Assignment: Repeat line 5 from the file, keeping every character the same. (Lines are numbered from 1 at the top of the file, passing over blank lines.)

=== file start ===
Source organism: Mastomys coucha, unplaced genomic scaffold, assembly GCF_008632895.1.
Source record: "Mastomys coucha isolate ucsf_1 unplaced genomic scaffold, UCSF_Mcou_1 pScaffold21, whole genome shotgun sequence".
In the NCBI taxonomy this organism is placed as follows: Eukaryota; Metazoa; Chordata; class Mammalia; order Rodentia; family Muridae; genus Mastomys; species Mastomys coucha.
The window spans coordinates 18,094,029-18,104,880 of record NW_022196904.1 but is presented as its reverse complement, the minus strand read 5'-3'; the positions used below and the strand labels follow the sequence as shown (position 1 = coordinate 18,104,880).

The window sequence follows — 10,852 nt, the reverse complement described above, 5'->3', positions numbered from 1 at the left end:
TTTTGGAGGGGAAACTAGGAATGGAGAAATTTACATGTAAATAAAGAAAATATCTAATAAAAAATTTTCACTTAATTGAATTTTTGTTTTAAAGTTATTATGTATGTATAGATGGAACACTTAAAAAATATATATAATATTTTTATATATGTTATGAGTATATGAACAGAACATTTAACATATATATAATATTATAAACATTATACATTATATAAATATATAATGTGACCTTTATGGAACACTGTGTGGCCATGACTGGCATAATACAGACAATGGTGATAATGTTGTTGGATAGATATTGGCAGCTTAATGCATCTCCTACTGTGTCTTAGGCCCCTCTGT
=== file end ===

The window sequence follows — 10,852 nt, the reverse complement described above, 5'->3', positions numbered from 1 at the left end: